Wayne LaPierre, the executive vice president of the National Rifle Association, was repeatedly mocked, ridiculed and castigated by the liberal left media for suggesting there be armed guards in every school in the nation after the mass shooting at Sandy Hook Elementary one year ago.
Every word uttered by LaPierre became fodder for the anti-gun, crush the Second Amendment, crowd.
“The only thing that stops a bad guy with a gun is a good guy with a gun,” LaPierre was blasted for saying.
“I call on Congress today, to act immediately to appropriate whatever is necessary to put armed police officers in every single school in this nation,” he said during the NRA press conference after the Sandy Hook shooting in December 2012.
Now consider the events at Colorado’s Arapahoe High School last Friday where heavily armed, dressed to kill, right wing hater Karl Pierson, 18, went on an 80-second shooting spree that ended with him taking his own life after “an armed deputy stationed at the school cornered him in the library,” the Washington Post reported.
Imagine that: the armed officer in the school stopped a bad guy with a gun.
It has to be so difficult for the mainstream media to report the facts in this case considering how the facts don’t fit the left’s usual narrative.
Pierson, “wearing a bandolier containing shotgun shells and carrying a pump-action shotgun, a machete and a backpack holding three Molotov cocktails — walked through a door adjacent to the library,” and in less than 80 seconds, had fired off five rounds, critically injuring Claire Davis, 17, who remains in a coma, before taking his own life, according to CNN.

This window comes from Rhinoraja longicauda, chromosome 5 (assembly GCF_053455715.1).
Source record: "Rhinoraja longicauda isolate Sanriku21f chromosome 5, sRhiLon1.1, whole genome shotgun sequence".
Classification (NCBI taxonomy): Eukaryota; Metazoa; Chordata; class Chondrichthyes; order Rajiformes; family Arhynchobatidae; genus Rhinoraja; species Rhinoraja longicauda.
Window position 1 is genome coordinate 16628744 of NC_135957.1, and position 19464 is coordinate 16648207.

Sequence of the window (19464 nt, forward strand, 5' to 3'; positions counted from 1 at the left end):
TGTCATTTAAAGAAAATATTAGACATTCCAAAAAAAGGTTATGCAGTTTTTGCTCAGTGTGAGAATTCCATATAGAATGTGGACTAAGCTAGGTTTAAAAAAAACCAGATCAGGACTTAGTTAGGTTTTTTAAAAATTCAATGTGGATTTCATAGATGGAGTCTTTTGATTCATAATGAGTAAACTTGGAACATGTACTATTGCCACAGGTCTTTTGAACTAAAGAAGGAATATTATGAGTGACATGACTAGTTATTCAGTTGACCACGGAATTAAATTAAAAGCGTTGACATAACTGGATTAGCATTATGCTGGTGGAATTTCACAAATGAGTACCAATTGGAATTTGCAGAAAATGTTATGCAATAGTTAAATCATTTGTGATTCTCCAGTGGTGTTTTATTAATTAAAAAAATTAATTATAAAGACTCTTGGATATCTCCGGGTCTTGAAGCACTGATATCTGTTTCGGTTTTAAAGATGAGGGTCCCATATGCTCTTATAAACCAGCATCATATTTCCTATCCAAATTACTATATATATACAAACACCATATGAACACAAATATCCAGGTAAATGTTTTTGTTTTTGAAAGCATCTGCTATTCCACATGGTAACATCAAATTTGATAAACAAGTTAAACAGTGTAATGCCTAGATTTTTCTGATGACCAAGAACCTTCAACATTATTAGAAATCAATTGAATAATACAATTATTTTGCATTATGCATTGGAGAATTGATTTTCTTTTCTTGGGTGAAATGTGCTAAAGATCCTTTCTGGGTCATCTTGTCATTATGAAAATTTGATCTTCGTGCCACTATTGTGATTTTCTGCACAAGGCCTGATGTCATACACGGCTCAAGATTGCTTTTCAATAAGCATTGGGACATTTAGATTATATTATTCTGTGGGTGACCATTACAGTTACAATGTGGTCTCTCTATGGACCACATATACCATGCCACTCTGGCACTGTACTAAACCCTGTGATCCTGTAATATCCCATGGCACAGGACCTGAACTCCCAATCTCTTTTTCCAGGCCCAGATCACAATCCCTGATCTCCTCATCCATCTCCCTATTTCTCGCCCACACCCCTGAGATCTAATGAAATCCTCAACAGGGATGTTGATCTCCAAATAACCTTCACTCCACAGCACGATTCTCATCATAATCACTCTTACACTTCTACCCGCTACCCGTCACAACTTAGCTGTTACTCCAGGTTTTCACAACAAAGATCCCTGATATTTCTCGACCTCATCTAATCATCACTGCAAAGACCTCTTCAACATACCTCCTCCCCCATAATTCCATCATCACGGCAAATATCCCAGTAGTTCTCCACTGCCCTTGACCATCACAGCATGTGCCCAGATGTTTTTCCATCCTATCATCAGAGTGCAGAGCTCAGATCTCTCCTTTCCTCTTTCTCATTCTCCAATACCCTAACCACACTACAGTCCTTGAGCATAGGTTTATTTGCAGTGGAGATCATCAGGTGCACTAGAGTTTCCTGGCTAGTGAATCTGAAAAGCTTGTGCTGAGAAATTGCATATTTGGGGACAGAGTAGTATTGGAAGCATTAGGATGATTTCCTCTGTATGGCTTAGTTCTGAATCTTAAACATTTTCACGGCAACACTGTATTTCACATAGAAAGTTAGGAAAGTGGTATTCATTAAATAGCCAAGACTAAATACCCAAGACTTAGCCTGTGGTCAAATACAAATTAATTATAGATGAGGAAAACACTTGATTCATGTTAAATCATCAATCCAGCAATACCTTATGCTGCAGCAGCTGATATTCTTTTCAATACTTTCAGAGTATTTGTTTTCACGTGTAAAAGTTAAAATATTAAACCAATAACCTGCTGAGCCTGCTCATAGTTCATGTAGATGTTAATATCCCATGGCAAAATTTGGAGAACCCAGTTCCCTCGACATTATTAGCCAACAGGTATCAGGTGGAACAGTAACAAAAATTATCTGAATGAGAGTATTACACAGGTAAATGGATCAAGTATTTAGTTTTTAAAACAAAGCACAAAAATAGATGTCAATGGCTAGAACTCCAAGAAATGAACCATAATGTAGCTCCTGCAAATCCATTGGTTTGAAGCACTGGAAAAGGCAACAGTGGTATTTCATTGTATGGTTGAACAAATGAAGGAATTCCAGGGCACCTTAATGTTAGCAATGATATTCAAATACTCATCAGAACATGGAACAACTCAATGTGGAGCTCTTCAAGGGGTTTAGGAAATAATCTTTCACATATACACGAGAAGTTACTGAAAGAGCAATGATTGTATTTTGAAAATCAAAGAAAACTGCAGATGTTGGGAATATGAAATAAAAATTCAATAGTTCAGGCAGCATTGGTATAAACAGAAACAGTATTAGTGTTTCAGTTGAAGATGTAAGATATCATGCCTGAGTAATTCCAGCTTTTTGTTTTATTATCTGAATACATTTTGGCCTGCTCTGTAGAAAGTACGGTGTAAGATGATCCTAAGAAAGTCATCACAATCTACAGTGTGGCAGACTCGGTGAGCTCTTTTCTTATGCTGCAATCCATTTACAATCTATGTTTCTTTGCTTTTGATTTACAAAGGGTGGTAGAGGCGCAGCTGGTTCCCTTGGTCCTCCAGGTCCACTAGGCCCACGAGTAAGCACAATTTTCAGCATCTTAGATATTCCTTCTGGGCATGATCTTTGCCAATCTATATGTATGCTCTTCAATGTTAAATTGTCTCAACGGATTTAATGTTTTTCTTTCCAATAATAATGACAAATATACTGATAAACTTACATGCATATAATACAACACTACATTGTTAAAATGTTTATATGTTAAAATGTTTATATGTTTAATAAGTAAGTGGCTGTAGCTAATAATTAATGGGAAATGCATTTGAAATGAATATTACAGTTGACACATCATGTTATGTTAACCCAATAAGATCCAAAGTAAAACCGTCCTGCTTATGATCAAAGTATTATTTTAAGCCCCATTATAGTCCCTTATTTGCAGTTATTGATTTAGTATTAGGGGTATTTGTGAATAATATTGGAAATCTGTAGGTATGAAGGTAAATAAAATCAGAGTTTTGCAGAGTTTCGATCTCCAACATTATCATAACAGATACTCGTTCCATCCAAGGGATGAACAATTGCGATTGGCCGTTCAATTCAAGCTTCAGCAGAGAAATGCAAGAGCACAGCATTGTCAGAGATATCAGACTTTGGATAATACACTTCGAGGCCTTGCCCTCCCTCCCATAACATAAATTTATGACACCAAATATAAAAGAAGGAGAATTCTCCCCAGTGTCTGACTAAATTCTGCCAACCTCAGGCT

The CNN report continued, with information from Arapahoe County Sheriff Grayson Robinson:
The rampage might have resulted in many more casualties had it not been for the quick response of a deputy sheriff who was working as a school resource officer at the school, Robinson said.
Once he learned of the threat, he ran — accompanied by an unarmed school security officer and two administrators — from the cafeteria to the library, Robinson said. “It’s a fairly long hallway, but the deputy sheriff got there very quickly.”
The deputy was yelling for people to get down and identified himself as a county deputy sheriff, Robinson said. “We know for a fact that the shooter knew that the deputy was in the immediate area and, while the deputy was containing the shooter, the shooter took his own life.”
He praised the deputy’s response as “a critical element to the shooter’s decision” to kill himself, and lauded his response to hearing gunshots. “He went to the thunder,” he said. “He heard the noise of gunshot and, when many would run away from it, he ran toward it to make other people safe.”